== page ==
If I do:

sudo cat /etc/resolv.conf | less

It will prompt me for the password, even though less (presumably) takes stdin. Over what fd's is the password prompt shown and how does it get the input back?

2 Answers 2


Actually, a typical invocation of sudo does not read the password from stdin at all. Instead, sudo will directly access the controlling terminal (a tty or pty, via the /dev/tty special file) and output the prompt and read characters directly. This can be seen in the tgetpass.c file in the sudo source.

There are a few other scenarios:

  • If an askpass program is specified, e.g. in the -A param, that program will be invoked.
  • Otherwise, if you specifically request sudo to read from stdin, e.g. with the -S flag -- and it will also write the prompt to stderr. This is the case where MadHatter's answer applies.
  • Otherwise, if there is no tty available
    • If password echo is disabled (it is by default, controlled by the visiblepw flag in sudoers), sudo will report an error: no tty present and no askpass program specified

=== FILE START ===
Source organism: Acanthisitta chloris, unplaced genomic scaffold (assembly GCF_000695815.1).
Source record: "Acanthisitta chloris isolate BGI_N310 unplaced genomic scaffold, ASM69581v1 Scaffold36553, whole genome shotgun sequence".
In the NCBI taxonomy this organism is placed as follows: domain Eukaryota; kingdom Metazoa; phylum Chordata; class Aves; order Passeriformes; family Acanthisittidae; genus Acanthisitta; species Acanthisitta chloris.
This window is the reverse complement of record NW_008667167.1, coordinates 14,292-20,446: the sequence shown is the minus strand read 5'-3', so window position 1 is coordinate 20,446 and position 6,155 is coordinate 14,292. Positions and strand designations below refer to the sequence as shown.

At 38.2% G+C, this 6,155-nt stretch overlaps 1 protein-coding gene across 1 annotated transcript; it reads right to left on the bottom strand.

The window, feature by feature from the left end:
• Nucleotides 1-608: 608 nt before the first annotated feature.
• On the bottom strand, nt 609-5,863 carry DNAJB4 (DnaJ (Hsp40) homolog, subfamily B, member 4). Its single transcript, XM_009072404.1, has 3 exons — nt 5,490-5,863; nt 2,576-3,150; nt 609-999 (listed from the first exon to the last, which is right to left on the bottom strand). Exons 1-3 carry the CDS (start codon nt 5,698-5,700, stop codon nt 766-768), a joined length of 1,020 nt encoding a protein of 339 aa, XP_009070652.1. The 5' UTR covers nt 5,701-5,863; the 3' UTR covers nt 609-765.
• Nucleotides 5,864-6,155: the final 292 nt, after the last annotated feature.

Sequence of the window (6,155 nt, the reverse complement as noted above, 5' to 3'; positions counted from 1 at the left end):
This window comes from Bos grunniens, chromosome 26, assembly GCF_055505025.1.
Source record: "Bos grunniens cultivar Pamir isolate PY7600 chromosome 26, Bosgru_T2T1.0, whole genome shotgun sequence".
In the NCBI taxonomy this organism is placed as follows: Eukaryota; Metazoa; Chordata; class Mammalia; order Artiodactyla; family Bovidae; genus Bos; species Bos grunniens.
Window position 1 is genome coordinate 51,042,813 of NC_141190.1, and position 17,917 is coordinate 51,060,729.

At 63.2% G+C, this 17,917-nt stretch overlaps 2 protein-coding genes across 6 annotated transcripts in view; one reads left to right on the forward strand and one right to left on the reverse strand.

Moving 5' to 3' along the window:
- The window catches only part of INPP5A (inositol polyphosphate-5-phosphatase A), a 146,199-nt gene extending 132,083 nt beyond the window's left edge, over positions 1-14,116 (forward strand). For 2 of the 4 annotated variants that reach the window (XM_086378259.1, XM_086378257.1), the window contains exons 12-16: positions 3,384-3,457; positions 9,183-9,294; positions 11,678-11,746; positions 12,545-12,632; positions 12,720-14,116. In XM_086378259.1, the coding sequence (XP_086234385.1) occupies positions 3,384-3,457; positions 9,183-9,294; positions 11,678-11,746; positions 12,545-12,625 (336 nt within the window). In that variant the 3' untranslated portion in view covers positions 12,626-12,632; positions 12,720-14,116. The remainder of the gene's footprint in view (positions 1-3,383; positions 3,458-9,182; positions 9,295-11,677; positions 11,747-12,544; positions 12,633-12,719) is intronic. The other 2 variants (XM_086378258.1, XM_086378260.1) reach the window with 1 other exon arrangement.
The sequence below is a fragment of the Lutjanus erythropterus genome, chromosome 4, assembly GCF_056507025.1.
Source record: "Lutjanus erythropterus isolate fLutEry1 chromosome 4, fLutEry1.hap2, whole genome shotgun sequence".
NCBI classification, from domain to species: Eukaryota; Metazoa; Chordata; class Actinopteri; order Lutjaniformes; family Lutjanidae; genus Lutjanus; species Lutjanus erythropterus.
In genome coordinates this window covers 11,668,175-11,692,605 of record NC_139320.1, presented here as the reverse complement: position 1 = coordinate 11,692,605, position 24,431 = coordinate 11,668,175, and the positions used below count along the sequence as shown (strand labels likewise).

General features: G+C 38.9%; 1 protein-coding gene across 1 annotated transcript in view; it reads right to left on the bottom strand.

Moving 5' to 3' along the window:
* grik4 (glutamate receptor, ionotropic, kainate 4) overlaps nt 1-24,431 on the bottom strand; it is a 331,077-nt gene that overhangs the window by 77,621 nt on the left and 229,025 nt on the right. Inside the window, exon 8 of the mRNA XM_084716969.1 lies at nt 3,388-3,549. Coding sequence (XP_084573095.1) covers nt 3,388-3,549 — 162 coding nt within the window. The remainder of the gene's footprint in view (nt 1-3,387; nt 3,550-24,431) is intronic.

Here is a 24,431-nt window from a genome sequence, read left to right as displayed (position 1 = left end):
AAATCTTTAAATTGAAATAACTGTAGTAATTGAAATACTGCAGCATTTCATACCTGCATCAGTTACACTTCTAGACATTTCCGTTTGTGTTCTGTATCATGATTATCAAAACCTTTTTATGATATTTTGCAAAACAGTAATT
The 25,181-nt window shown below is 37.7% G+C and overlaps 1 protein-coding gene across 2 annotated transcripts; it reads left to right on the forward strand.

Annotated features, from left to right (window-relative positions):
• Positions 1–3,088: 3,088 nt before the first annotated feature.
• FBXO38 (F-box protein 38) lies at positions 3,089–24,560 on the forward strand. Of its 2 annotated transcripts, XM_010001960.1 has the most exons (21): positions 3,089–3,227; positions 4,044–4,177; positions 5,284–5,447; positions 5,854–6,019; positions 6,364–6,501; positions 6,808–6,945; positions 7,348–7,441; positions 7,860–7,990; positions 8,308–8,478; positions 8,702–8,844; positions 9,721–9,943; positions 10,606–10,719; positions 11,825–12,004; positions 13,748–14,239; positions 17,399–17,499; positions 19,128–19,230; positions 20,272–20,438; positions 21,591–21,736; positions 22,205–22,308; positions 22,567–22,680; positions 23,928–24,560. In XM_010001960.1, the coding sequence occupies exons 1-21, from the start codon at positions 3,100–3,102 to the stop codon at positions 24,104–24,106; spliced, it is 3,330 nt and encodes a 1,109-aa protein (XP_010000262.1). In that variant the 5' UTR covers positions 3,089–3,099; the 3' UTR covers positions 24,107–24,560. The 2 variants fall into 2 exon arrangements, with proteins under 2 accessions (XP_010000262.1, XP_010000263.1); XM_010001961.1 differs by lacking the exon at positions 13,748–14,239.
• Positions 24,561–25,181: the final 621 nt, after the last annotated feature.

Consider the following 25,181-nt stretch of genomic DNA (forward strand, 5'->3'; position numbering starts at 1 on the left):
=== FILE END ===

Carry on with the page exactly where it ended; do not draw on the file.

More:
• Otherwise, sudo will fall back to using stdin and stderr even if it was not specifically requested. MadHatter's answer will also apply here.

The pipe connects sudo cat's stdout to less's stdin, so sudo cat's stdin is unaffected, and able to receive the password.

As for the prompt, it goes out on sudo cat's stderr; in bash, try redirecting that along with stdout, using

sudo cat /etc/resolv.conf |& less

and see how different the response is.

  • 16
    While this answer is correct in that sudo's stdin is still connected to the terminal with the example command, that's not directly relevant to how it gets its password: by default sudo will not request passwords via stdin nor will it show the prompt via stderr -- you can try 2>/dev/null to confirm that. Instead, sudo directly accesses the tty.
    – Bob
    Oct 27, 2015 at 13:01

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